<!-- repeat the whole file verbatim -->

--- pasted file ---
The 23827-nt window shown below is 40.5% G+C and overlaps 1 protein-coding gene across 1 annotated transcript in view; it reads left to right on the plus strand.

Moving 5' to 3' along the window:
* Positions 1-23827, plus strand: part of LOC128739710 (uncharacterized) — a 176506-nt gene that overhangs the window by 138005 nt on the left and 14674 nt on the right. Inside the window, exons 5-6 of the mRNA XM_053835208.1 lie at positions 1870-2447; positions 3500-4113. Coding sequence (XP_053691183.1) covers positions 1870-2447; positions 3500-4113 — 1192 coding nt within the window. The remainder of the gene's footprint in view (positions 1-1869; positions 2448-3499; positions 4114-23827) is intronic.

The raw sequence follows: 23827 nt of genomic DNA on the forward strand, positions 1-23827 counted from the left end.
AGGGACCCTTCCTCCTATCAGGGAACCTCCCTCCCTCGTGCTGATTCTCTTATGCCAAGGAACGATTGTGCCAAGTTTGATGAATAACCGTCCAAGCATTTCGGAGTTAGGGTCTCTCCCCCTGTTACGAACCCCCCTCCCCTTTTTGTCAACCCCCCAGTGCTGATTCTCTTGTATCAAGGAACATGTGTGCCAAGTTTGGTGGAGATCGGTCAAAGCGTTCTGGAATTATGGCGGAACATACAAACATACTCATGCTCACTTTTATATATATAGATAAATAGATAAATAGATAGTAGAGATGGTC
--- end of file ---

The 23827-nt window shown below is 40.5% G+C and overlaps 1 protein-coding gene across 1 annotated transcript in view; it reads left to right on the plus strand.

Moving 5' to 3' along the window:
* Positions 1-23827, plus strand: part of LOC128739710 (uncharacterized) — a 176506-nt gene that overhangs the window by 138005 nt on the left and 14674 nt on the right. Inside the window, exons 5-6 of the mRNA XM_053835208.1 lie at positions 1870-2447; positions 3500-4113. Coding sequence (XP_053691183.1) covers positions 1870-2447; positions 3500-4113 — 1192 coding nt within the window. The remainder of the gene's footprint in view (positions 1-1869; positions 2448-3499; positions 4114-23827) is intronic.

The raw sequence follows: 23827 nt of genomic DNA on the forward strand, positions 1-23827 counted from the left end.
AGGGACCCTTCCTCCTATCAGGGAACCTCCCTCCCTCGTGCTGATTCTCTTATGCCAAGGAACGATTGTGCCAAGTTTGATGAATAACCGTCCAAGCATTTCGGAGTTAGGGTCTCTCCCCCTGTTACGAACCCCCCTCCCCTTTTTGTCAACCCCCCAGTGCTGATTCTCTTGTATCAAGGAACATGTGTGCCAAGTTTGGTGGAGATCGGTCAAAGCGTTCTGGAATTATGGCGGAACATACAAACATACTCATGCTCACTTTTATATATATAGATAAATAGATAAATAGATAGTAGAGATGGTC